Binance, the renowned cryptocurrency exchange that has become a staple in the digital asset landscape, has been weaving a web of intrigue to avoid the threat of prosecution by U.S. authorities.
According to a recent report in the Wall Street Journal, the company developed a cunning plan to evade potential legal ramifications by launching a U.S. entity in 2019.
Lobby or What?
As U.S. regulators’ looming crackdown on unregulated offshore crypto players drew nearer, any lawsuit from these authorities would have been akin to “nuclear fallout” for Binance and its officers. This warning, delivered by a Binance executive to their colleagues in a private chat, reveals the high stakes involved in this enterprise.
The report draws on messages and documents from 2018 to 2020 reviewed by The Wall Street Journal and interviews with former employees to paint a picture of Binance’s machinations. The company, founded in 2017, and Binance.US are more intertwined than they have publicly disclosed, mixing staff and finances and sharing an affiliated entity that bought and sold cryptocurrencies.
Binance.com primarily operated from hubs in China and Japan, yet a fifth of its customers was based in the United States. Binance.US, on the other hand, is based in San Francisco.
However, the report reveals that Binance developers in China maintained the software code that supported Binance.US users’ digital wallets, potentially giving Binance access to U.S. customer data.
Since 2020, the Department of Justice and Securities and Exchange Commission have been investigating Binance’s relationship with Binance.US, citing subpoenas and people familiar with the matter.
The U.S. regulators could claim the power to police Binance’s entire business if they determine that Binance has control over its U.S. entity.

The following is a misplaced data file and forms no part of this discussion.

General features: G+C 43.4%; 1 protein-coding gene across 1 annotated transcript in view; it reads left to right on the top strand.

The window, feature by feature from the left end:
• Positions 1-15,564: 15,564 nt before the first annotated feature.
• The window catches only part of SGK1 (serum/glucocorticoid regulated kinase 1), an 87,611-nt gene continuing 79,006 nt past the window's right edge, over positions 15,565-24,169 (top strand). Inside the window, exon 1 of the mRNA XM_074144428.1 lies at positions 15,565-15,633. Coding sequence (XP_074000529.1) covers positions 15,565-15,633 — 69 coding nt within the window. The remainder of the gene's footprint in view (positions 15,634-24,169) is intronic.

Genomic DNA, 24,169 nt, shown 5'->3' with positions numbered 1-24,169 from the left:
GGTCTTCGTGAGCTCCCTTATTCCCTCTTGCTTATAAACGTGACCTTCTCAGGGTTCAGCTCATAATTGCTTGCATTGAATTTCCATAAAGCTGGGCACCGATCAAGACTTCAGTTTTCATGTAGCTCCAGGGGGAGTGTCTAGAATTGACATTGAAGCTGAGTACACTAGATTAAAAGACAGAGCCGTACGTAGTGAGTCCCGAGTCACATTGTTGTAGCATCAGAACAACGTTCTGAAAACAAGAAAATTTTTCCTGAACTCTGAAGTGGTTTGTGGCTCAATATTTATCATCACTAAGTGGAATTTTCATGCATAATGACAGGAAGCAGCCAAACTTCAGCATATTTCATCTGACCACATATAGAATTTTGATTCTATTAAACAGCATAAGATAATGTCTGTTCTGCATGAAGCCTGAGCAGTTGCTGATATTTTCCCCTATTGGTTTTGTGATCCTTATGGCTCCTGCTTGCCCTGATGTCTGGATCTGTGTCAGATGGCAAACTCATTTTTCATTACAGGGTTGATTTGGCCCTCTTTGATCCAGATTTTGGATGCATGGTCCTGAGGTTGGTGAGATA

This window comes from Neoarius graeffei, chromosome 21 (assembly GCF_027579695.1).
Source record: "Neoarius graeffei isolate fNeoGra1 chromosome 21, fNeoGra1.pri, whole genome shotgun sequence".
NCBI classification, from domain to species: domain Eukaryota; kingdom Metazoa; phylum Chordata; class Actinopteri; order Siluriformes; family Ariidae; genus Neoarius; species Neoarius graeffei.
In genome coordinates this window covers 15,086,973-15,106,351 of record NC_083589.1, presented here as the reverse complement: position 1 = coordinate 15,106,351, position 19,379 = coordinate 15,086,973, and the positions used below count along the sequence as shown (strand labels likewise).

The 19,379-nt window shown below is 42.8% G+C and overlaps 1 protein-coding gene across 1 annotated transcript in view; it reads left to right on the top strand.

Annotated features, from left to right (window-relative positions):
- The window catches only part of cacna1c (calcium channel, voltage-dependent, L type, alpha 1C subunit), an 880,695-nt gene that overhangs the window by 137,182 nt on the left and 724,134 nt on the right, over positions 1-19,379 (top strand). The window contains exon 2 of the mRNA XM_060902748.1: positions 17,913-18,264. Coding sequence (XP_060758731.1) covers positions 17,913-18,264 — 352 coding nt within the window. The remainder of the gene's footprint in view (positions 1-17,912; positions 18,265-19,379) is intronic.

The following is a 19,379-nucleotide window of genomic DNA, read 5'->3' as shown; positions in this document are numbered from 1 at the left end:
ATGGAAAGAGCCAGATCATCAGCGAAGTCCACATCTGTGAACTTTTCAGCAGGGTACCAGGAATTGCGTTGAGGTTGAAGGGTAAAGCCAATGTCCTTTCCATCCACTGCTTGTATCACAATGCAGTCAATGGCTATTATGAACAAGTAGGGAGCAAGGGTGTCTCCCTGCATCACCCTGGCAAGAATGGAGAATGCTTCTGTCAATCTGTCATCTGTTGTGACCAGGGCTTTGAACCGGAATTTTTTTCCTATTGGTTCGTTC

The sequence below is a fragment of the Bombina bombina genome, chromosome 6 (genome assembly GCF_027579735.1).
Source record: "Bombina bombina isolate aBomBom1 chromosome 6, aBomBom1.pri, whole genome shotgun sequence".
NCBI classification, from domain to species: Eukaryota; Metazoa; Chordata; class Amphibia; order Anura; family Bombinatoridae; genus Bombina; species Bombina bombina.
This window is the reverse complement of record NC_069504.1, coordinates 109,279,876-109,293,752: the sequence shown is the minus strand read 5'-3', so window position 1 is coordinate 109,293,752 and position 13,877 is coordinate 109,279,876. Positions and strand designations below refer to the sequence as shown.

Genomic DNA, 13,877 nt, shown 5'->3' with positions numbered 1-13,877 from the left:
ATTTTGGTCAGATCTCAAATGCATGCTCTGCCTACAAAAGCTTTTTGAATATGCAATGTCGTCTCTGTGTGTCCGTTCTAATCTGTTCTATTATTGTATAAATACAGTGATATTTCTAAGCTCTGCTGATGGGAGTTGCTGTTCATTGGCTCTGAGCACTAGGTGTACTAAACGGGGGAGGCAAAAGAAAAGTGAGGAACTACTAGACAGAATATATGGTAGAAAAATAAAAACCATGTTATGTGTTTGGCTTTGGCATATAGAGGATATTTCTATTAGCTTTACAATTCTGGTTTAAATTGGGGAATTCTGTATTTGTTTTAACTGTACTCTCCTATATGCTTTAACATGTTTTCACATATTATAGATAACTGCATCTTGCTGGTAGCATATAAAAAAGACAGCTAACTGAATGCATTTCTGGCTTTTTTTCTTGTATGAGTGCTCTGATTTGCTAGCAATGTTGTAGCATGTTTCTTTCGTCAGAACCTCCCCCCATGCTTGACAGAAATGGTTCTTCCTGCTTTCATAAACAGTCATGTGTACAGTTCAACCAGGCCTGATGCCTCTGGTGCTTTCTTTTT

In response to the scrutiny, a Binance spokesperson noted that the company had already acknowledged that it did not have adequate compliance and controls during those early years. The spokesperson added that Binance is now a very different company regarding compliance.
This latest report about Binance and its efforts to avoid prosecution by U.S. authorities is just one example of centralized cryptocurrency exchanges’ challenges. Such statements highlight these centralized systems’ inherent flaws and shortcomings, leaving them vulnerable to regulatory scrutiny and potential legal action.
It is becoming increasingly clear that decentralized systems may be a better solution for the future of cryptocurrency. By decentralizing power and control, these systems offer greater transparency and security, reducing the risk of fraud and manipulation.
While decentralized exchanges are still in their infancy and face challenges, they represent an exciting and promising development in cryptocurrency.
Seeing how centralized and decentralized exchanges develop and compete will be fascinating as the cryptocurrency landscape evolves.